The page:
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Foyle crossing pioneers flange tensioning to minimise disruption

COMPRESSED STEEL tubes are to be installed within the deck of Northern Ireland's Foyle bridge as part of a $14.6M ' It is hoped that by placing the 508mm diameter, 50mm thick tubes inside and along the length of the steel box girder, the bridge will be strengthened with minimum disruption to traffic above.

The bridge crosses the River Foyle in Derry and is a major link from Northern Ireland to Donegal in the Irish Republic. It was built in the 1980s and uses pairs of parallel box girders to form a main span of 233m and two 144m side spans.

The innovative work was designed by consultant Hyder for the Northern Ireland Roads Service and will enable the bridge to carry 40t trucks and handle higher volumes of lorry traffic.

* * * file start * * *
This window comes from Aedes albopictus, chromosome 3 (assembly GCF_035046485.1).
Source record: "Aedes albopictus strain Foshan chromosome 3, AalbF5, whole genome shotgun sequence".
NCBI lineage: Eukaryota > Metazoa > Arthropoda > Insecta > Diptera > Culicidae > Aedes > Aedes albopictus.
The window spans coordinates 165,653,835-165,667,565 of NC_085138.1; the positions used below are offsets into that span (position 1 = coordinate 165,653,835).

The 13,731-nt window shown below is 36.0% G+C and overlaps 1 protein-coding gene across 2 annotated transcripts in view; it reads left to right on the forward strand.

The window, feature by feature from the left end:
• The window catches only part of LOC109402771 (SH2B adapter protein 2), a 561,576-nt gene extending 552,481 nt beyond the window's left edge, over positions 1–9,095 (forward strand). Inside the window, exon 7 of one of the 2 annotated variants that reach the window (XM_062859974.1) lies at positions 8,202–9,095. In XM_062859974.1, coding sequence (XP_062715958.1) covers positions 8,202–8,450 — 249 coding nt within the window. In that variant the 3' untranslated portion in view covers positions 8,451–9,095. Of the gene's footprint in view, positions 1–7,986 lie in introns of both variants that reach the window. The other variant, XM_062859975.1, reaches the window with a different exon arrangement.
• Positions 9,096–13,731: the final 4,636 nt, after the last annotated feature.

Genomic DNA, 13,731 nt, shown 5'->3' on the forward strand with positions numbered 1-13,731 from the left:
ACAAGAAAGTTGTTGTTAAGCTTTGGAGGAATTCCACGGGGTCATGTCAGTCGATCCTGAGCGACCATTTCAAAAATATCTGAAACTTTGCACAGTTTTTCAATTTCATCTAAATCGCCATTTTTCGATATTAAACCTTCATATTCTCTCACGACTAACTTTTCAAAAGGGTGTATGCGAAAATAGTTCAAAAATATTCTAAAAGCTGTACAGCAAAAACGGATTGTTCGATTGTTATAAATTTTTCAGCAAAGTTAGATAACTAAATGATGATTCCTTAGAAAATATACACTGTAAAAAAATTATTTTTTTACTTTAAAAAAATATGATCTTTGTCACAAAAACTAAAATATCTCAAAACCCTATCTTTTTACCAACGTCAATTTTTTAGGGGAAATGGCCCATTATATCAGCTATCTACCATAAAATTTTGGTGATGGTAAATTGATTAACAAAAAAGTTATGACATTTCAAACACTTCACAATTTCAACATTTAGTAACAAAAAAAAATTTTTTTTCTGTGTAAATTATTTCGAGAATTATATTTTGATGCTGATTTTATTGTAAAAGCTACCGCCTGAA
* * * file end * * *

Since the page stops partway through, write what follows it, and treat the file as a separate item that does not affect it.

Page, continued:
Contractor Ferrans is expected to start work in February to lay tubes in pairs longitudinally along the bottom of the steel box girders, which are up to 9m deep.

When in place each tube will be jacked to apply a tensile load into the bottom flange of the box. This will reduce the compressive stress in the bottom flange by 22MN.

Twenty concrete jacking points at the bottom flange will transfer the load.

Comparable conventional strengthening would have required the bridge to be closed while stiffeners were welded inside the box girders.

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